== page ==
Withdraw – to get money from your account.
Bank fees/bank charges – these are fees you need to pay for bank services. For savings and or chequing accounts, you may pay for:
- Transaction fees – this is the amount you pay for transactions (debit, withdrawals, or paying bills). Some banks set a certain number of transactions for a monthly fee. You will be charged more when you go beyond that number.
- Service fees – some banks could charge you for moving or transferring money between accounts, updating your balance or when you want a copy of your monthly statement or cancelled cheques to be mailed to you. Others do not charge fees for such transactions when you keep a minimum account balance. Some banks set a certain number of times you can do these for free.
For chequing accounts, you may also have to pay for:
- Minimum Balance Fees – the bank may charge a fee if your account falls below the minimum balance. You don’t pay fees as long as you stay at or above the minimum.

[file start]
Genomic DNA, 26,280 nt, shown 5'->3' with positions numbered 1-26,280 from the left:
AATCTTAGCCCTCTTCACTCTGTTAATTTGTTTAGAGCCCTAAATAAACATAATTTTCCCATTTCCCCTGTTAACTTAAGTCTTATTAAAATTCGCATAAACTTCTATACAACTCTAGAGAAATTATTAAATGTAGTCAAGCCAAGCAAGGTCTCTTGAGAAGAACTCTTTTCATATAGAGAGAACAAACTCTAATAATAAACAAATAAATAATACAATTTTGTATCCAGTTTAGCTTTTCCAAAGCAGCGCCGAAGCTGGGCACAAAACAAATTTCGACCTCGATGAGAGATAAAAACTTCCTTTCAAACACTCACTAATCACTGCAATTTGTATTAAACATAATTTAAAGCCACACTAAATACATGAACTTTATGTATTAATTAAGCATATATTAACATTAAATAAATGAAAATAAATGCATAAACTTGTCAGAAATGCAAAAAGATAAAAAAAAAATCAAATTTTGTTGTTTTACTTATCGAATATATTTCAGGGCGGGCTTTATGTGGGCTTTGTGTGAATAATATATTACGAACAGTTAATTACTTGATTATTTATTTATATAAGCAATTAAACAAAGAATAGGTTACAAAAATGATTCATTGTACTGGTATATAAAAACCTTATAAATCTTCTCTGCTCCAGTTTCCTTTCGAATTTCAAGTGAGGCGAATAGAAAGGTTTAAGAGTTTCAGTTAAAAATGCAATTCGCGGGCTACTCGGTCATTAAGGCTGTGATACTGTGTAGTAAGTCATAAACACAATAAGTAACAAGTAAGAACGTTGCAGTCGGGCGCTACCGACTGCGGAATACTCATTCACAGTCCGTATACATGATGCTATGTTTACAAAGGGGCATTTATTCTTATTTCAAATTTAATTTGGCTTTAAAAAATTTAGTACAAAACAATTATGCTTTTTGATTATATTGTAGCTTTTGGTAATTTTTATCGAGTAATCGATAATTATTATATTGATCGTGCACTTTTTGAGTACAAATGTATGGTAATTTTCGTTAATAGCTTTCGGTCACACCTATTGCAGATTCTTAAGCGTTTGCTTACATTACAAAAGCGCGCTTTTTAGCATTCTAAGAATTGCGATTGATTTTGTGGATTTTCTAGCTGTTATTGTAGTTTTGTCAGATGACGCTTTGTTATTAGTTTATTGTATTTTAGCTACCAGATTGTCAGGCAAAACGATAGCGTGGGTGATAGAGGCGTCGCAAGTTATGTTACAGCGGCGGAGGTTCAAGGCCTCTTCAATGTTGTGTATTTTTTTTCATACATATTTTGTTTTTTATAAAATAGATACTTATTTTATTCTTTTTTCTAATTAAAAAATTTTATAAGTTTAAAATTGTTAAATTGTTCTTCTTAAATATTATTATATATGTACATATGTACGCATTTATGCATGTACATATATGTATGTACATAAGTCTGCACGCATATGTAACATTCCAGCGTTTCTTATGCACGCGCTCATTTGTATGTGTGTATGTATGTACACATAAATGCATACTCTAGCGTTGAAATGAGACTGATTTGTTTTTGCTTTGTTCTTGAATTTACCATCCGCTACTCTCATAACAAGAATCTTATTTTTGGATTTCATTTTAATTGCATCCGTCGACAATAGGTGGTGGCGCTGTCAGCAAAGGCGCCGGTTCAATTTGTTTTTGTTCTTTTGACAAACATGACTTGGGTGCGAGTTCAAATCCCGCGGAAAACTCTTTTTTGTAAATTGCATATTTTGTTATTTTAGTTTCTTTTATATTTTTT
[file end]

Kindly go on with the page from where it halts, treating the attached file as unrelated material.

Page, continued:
- Fees for NSF cheques – NSF means “no sufficient funds”. This is charged when you issue a cheque but you don’t have enough money in your account to cover the amount stated in the cheque. This is illegal in Canada. This is also called “bouncing a cheque”.
When you are looking for a bank or credit union, it would be wise to compare fees for services that you use the most. Having an idea of the frequency of your transactions will also be valuable. It will help you decide on the type of account to get and prevent you from paying for additional services that you don’t need.
Cheque – a written order for payment for a certain amount of money. You can ask for a cheque book when you open a chequing account.
Voided check – this is a cheque you don’t intend to use for payment. This is made by getting a check and writing the word “void” on it. It is used to get information needed for electronic payments. Your employer may ask for one if they can directly deposit your salary to your account. You can also use it if you want to set up automatic electronic payments for your rent, insurance, mortgage and others. The word void is written on it so that others cannot use it to get money from your account.